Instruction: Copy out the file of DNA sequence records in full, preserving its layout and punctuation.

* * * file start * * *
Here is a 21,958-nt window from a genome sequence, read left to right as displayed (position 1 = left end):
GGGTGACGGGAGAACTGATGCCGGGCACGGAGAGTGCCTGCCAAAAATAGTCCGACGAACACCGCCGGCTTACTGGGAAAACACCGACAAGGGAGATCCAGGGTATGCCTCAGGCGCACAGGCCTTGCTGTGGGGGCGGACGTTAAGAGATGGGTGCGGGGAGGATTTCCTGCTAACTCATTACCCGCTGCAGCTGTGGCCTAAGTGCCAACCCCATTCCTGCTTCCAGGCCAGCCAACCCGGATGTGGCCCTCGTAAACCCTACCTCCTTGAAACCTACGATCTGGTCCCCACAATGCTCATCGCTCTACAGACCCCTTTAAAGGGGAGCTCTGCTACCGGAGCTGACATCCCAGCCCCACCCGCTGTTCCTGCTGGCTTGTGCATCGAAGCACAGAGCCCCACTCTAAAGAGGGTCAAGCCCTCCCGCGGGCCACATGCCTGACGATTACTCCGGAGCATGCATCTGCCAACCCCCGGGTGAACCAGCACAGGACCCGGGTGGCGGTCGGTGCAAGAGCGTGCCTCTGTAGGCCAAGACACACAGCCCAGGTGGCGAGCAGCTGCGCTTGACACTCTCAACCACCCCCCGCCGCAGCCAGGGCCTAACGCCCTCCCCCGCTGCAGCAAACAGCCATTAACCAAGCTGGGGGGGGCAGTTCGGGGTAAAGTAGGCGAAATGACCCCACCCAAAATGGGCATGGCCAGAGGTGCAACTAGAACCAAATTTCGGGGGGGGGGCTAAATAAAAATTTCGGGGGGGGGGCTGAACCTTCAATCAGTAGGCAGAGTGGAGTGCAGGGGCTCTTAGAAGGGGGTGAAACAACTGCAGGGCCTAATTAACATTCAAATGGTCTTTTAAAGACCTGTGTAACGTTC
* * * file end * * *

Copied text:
Here is a 21,958-nt window from a genome sequence, read left to right as displayed (position 1 = left end):
GGGTGACGGGAGAACTGATGCCGGGCACGGAGAGTGCCTGCCAAAAATAGTCCGACGAACACCGCCGGCTTACTGGGAAAACACCGACAAGGGAGATCCAGGGTATGCCTCAGGCGCACAGGCCTTGCTGTGGGGGCGGACGTTAAGAGATGGGTGCGGGGAGGATTTCCTGCTAACTCATTACCCGCTGCAGCTGTGGCCTAAGTGCCAACCCCATTCCTGCTTCCAGGCCAGCCAACCCGGATGTGGCCCTCGTAAACCCTACCTCCTTGAAACCTACGATCTGGTCCCCACAATGCTCATCGCTCTACAGACCCCTTTAAAGGGGAGCTCTGCTACCGGAGCTGACATCCCAGCCCCACCCGCTGTTCCTGCTGGCTTGTGCATCGAAGCACAGAGCCCCACTCTAAAGAGGGTCAAGCCCTCCCGCGGGCCACATGCCTGACGATTACTCCGGAGCATGCATCTGCCAACCCCCGGGTGAACCAGCACAGGACCCGGGTGGCGGTCGGTGCAAGAGCGTGCCTCTGTAGGCCAAGACACACAGCCCAGGTGGCGAGCAGCTGCGCTTGACACTCTCAACCACCCCCCGCCGCAGCCAGGGCCTAACGCCCTCCCCCGCTGCAGCAAACAGCCATTAACCAAGCTGGGGGGGGCAGTTCGGGGTAAAGTAGGCGAAATGACCCCACCCAAAATGGGCATGGCCAGAGGTGCAACTAGAACCAAATTTCGGGGGGGGGGCTAAATAAAAATTTCGGGGGGGGGGCTGAACCTTCAATCAGTAGGCAGAGTGGAGTGCAGGGGCTCTTAGAAGGGGGTGAAACAACTGCAGGGCCTAATTAACATTCAAATGGTCTTTTAAAGACCTGTGTAACGTTC